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International Journal of Microbiology
Volume 2011, Article ID 107023, 9 pages
Research Article

Exposure to Glycolytic Carbon Sources Reveals a Novel Layer of Regulation for the MalT Regulon

Department of Microbiology and Immunology, Stritch School of Medicine, Loyola University Chicago, 2160 S. First Avenue, Building 105, Maywood, IL 60153, USA

Received 16 March 2011; Revised 27 April 2011; Accepted 7 May 2011

Academic Editor: Haichun Gao

Copyright © 2011 Sylvia A. Reimann and Alan J. Wolfe. This is an open access article distributed under the Creative Commons Attribution License, which permits unrestricted use, distribution, and reproduction in any medium, provided the original work is properly cited.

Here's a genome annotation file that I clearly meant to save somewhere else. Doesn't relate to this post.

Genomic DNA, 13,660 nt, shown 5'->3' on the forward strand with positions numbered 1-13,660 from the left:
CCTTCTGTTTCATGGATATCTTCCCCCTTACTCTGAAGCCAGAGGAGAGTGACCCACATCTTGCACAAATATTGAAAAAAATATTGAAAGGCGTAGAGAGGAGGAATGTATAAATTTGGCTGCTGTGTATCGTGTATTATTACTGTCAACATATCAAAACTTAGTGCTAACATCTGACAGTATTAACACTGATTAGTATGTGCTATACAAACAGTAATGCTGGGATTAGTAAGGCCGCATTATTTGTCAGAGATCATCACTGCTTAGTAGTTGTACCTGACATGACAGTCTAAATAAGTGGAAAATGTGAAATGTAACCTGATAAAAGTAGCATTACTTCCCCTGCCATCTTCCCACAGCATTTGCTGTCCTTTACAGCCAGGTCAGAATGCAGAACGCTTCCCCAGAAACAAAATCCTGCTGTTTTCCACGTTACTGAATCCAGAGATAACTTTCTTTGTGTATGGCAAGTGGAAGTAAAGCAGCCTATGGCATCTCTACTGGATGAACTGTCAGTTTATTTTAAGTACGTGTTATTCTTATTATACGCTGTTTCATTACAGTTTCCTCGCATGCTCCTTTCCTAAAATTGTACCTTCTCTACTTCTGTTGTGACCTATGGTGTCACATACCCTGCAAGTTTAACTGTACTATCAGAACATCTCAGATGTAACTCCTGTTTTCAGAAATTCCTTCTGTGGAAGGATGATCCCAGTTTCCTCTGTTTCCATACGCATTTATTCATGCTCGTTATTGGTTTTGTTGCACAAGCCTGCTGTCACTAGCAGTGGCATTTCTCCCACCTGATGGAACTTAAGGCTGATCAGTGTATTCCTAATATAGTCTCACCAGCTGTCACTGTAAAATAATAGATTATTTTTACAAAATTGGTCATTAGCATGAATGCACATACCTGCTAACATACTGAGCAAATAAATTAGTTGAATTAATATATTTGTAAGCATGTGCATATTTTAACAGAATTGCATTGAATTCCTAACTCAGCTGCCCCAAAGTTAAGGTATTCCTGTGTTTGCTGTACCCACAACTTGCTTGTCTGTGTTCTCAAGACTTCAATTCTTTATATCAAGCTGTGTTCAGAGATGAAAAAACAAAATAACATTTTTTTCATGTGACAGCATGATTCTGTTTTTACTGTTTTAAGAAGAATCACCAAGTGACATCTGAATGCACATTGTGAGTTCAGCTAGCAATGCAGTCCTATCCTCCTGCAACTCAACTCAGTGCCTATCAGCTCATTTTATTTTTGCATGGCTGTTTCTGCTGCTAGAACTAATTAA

Bacteria adapt to changing environments by means of tightly coordinated regulatory circuits. The use of synthetic lethality, a genetic phenomenon in which the combination of two nonlethal mutations causes cell death, facilitates identification and study of such circuitry. In this study, we show that the E. coli ompR malTcon double mutant exhibits a synthetic lethal phenotype that is environmentally conditional. MalTcon, the constitutively active form of the maltose system regulator MalT, causes elevated expression of the outer membrane porin LamB, which leads to death in the absence of the osmoregulator OmpR. However, the presence and metabolism of glycolytic carbon sources, such as sorbitol, promotes viability and unveils a novel layer of regulation within the complex circuitry that controls maltose transport and metabolism.